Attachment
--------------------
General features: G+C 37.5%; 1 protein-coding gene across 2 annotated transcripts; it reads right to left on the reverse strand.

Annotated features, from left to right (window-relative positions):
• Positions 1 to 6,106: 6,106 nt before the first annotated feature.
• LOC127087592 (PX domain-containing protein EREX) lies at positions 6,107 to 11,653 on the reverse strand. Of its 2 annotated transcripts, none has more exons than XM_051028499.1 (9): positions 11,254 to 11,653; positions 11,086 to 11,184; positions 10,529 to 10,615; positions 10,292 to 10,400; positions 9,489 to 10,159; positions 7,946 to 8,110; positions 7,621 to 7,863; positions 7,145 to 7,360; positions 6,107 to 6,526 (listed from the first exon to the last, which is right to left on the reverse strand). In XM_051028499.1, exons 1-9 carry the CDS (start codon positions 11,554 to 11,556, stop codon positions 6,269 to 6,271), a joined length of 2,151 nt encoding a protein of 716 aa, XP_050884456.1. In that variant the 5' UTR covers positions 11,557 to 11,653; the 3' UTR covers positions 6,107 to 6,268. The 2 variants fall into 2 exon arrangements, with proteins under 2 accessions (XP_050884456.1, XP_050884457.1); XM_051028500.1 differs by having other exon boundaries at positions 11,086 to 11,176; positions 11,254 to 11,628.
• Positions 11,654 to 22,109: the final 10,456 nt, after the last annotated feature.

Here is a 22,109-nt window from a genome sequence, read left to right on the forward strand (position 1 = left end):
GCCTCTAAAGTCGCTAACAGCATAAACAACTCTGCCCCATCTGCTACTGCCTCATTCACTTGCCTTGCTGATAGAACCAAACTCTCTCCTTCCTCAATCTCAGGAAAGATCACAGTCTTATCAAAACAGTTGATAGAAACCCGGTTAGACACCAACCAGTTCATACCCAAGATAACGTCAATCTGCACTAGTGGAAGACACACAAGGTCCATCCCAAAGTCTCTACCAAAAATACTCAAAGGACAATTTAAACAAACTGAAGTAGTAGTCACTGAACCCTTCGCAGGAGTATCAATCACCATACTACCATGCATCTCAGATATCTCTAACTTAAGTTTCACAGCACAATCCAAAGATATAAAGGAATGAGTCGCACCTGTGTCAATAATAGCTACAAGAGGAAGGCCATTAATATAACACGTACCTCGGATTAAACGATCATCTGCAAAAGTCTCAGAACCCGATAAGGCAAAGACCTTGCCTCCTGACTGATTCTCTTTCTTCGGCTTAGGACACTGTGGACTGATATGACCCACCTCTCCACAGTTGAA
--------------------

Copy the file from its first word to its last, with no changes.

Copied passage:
General features: G+C 37.5%; 1 protein-coding gene across 2 annotated transcripts; it reads right to left on the reverse strand.

Annotated features, from left to right (window-relative positions):
• Positions 1 to 6,106: 6,106 nt before the first annotated feature.
• LOC127087592 (PX domain-containing protein EREX) lies at positions 6,107 to 11,653 on the reverse strand. Of its 2 annotated transcripts, none has more exons than XM_051028499.1 (9): positions 11,254 to 11,653; positions 11,086 to 11,184; positions 10,529 to 10,615; positions 10,292 to 10,400; positions 9,489 to 10,159; positions 7,946 to 8,110; positions 7,621 to 7,863; positions 7,145 to 7,360; positions 6,107 to 6,526 (listed from the first exon to the last, which is right to left on the reverse strand). In XM_051028499.1, exons 1-9 carry the CDS (start codon positions 11,554 to 11,556, stop codon positions 6,269 to 6,271), a joined length of 2,151 nt encoding a protein of 716 aa, XP_050884456.1. In that variant the 5' UTR covers positions 11,557 to 11,653; the 3' UTR covers positions 6,107 to 6,268. The 2 variants fall into 2 exon arrangements, with proteins under 2 accessions (XP_050884456.1, XP_050884457.1); XM_051028500.1 differs by having other exon boundaries at positions 11,086 to 11,176; positions 11,254 to 11,628.
• Positions 11,654 to 22,109: the final 10,456 nt, after the last annotated feature.

Here is a 22,109-nt window from a genome sequence, read left to right on the forward strand (position 1 = left end):
GCCTCTAAAGTCGCTAACAGCATAAACAACTCTGCCCCATCTGCTACTGCCTCATTCACTTGCCTTGCTGATAGAACCAAACTCTCTCCTTCCTCAATCTCAGGAAAGATCACAGTCTTATCAAAACAGTTGATAGAAACCCGGTTAGACACCAACCAGTTCATACCCAAGATAACGTCAATCTGCACTAGTGGAAGACACACAAGGTCCATCCCAAAGTCTCTACCAAAAATACTCAAAGGACAATTTAAACAAACTGAAGTAGTAGTCACTGAACCCTTCGCAGGAGTATCAATCACCATACTACCATGCATCTCAGATATCTCTAACTTAAGTTTCACAGCACAATCCAAAGATATAAAGGAATGAGTCGCACCTGTGTCAATAATAGCTACAAGAGGAAGGCCATTAATATAACACGTACCTCGGATTAAACGATCATCTGCAAAAGTCTCAGAACCCGATAAGGCAAAGACCTTGCCTCCTGACTGATTCTCTTTCTTCGGCTTAGGACACTGTGGACTGATATGACCCACCTCTCCACAGTTGAA